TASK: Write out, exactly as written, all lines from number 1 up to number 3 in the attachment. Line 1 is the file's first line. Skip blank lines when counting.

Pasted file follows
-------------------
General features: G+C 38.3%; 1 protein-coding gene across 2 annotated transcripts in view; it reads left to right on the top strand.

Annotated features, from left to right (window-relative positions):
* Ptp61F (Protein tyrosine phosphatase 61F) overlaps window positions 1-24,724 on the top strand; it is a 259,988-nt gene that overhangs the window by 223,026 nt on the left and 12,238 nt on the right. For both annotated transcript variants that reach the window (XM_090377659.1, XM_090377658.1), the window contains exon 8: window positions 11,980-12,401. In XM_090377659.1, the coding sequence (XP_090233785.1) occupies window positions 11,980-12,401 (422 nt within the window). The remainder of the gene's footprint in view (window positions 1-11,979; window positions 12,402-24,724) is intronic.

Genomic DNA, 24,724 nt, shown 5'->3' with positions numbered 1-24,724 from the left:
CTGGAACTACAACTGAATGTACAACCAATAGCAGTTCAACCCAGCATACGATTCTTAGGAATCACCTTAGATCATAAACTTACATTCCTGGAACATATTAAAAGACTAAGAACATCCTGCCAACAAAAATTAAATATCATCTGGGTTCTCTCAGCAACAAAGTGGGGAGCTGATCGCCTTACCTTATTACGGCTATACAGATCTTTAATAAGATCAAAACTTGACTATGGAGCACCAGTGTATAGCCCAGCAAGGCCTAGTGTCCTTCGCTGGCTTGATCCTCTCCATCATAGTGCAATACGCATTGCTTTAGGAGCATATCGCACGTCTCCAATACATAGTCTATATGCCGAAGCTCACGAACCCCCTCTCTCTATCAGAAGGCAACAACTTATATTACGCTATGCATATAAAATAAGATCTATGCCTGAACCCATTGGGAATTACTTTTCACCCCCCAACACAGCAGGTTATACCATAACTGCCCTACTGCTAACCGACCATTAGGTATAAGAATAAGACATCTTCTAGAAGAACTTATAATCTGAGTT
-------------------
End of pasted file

General features: G+C 38.3%; 1 protein-coding gene across 2 annotated transcripts in view; it reads left to right on the top strand.

Annotated features, from left to right (window-relative positions):
* Ptp61F (Protein tyrosine phosphatase 61F) overlaps window positions 1-24,724 on the top strand; it is a 259,988-nt gene that overhangs the window by 223,026 nt on the left and 12,238 nt on the right. For both annotated transcript variants that reach the window (XM_090377659.1, XM_090377658.1), the window contains exon 8: window positions 11,980-12,401. In XM_090377659.1, the coding sequence (XP_090233785.1) occupies window positions 11,980-12,401 (422 nt within the window). The remainder of the gene's footprint in view (window positions 1-11,979; window positions 12,402-24,724) is intronic.